This project focuses on the extradition of British citizens to the US. On 5 October 2012, 5 men were extradited from Britain to the US. Amongst these men were computer expert Babar Ahmad and poet and aspiring librarian Talha Ahsan. Although both men did not face any charges in the UK, they have been detained in British prisons without trial for respectively 8 and 6 years until they were both extradited to the US. Awaiting trial for alleged involvement in a website supporting Chechen and Taliban fighters, both men are currently detained in solitary confinement for 23 hours a day at the high security Northern Correctional Institution in Connecticut.
Less then 2 weeks after their extradition, Home Secretary Theresa May decided to prevent the extradition of computer hacker Gary McKinnon, despite his confession to the crime of hacking into computers belonging to the US Army, Navy, Air Force, Department of Defense and NASA.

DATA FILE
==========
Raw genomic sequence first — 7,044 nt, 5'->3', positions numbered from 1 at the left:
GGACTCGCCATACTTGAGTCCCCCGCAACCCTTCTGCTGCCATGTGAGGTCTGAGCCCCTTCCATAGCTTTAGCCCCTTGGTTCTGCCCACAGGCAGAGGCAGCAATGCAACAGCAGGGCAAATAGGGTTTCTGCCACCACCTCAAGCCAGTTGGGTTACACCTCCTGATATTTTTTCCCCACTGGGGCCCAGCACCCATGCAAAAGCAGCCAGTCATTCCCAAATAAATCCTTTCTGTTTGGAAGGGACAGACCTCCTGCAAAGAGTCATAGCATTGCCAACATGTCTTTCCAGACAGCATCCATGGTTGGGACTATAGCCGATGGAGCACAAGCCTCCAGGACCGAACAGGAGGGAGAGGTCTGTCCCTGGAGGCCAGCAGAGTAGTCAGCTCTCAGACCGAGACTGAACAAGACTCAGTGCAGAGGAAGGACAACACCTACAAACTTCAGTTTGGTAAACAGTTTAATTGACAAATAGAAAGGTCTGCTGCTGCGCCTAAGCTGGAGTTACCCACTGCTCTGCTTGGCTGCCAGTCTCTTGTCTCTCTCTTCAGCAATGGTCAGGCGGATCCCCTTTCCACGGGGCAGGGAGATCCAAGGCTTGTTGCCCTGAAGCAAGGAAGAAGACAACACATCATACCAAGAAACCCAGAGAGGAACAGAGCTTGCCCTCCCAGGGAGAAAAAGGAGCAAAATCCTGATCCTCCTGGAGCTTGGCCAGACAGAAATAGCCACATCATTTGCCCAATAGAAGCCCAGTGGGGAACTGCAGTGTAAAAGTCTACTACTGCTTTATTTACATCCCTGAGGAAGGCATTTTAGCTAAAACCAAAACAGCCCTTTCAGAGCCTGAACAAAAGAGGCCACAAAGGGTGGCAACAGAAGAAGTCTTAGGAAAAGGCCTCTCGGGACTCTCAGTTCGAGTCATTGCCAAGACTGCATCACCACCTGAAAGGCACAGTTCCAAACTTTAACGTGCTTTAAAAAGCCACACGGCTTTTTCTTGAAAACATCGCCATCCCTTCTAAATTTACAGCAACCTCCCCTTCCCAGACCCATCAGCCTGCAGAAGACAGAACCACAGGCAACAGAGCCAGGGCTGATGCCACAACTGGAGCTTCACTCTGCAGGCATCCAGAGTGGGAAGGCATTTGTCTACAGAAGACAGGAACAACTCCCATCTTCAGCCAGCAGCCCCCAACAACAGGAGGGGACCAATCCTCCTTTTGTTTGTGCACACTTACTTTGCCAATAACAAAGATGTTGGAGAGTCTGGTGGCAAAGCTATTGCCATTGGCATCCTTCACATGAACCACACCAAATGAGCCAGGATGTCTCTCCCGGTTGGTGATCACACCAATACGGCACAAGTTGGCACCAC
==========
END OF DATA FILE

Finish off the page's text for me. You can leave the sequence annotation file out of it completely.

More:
The outcome of these cases and the ways in which they have been discussed in parliament, the media and in campaigns, shows that perceptions of the guilty and the innocent -although often expressed in terms of legality- relate to wider debates on race, disability and citizenship.
Through analysing parliamentary debates, newspaper articles and the various campaigns organized against the extradition, this project aims to shed light on the underlying processes that led to the unequal outcomes of the extradition practices in 2012. Furthermore, we will look at ways in which citizenship has been used in the campaigns both in favor of and against extradition. By doing so, we hope to contribute to the debate and to strengthen the campaigns against unfair extradition practices.
The project will entail:
- Writing publications: both academic and popular (blog entries and newspaper articles)
- Organizing seminar(s)/workshop(s) engaging scholars and activists from various groups